By Shawn Mike

The future is here – that is exactly how any 3D printing enthusiast would describe this technology to other people.

Since its inception, 3D printing has played a major role in the aviation, healthcare, and education industries. But now, it is slowly finding its way into the manufacturing world. This shift towards the 3D printing is understandable since it has revolutionized the production phases.

With that being said, let us closely examine why 3D printing is the next big thing in manufacturing. But first, let us go through the basics!

What Is 3D Printing?

When someone talks about a printer, the images of ink and paper come into the mind. With the introduction of 3D, this imagery is bound to change. When it comes to 3D printing, all the action takes place on the computer screen. With the help of product design, the 3D printer prints out the object that is the physical copy of what you see on the screen.

However, the working process of a 3D printer is more complex than a traditional one as there are tons of obstacles to overcome. Developing a product design and the selection of the right material all adds to the complexity of this procedure.

Is it the Future of Manufacturing?

Currently, 3D printing is limited to prototypes only. However, it is slowly making its way from the prototypes to the manufacturing and production area. But what it is about 3D printing that compels people to think of it as the future of the manufacturing world? Here are a few areas in which 3D printing is helping manufacturers.

Product Design

You do not even have to understand how a 3D printer works to acknowledge its potential (although it would be quite an interesting read). The most obvious way of acknowledging its potential lays in the various design possibilities.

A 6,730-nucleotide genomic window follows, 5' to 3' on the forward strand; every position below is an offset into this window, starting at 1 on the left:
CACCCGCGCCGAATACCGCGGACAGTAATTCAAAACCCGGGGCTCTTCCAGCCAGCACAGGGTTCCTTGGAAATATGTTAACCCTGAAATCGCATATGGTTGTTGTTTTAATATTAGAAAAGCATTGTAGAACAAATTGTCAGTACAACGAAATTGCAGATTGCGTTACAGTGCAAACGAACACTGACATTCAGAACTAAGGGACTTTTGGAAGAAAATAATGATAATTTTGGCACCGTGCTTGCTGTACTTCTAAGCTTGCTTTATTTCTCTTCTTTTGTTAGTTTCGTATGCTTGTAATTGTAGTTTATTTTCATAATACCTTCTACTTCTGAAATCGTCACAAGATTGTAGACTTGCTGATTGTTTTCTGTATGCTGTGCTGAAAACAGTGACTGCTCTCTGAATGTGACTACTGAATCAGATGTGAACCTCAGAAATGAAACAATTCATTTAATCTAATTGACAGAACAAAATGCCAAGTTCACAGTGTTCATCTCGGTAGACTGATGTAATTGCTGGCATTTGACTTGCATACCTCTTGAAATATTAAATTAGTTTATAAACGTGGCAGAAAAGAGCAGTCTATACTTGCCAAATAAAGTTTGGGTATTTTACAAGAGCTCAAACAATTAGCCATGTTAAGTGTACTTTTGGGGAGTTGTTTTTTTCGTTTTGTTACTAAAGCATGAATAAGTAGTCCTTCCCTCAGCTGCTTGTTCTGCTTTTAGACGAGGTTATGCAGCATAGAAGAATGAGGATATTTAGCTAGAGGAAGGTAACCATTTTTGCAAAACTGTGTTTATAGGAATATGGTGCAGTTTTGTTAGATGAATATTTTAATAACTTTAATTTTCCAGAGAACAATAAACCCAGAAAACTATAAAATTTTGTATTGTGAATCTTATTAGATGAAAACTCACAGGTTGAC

For some time, designers faced issues when it came to transforming their ideas from paper into physical objects. Due to this, many designers had to drop their original ideas as it was nearly impossible to construct the shapes present on paper. Also, the lack of proper tools and expensive machinery further worsened the condition. However, with the rise of 3D printing, designers can get creative with their ideas.

What is more is that 3D printing has created enough space for ordinary individuals to pursue their custom designs. Because of this, many individuals can order a product online which will be made according to their requirements.

However, with custom-made designs, you need to be careful as a slight error can wreak havoc on your end product. So before you begin designing a 3D model of your product, make sure to give this article a read.


The best thing about 3D printing is the ease with which you can compose and compare various prototypes at the same time. Just design various models, print them out and compare them to decide which one will work better in the manufacturing setting.

Manufacturing tools through the traditional method are time-consuming. Compared to this, 3D printing allows individuals to sample and quickly replace the parts with a better version of itself. Creating prototypes through 3D printing saves money and enables the manufacturing research to be continued at low costs.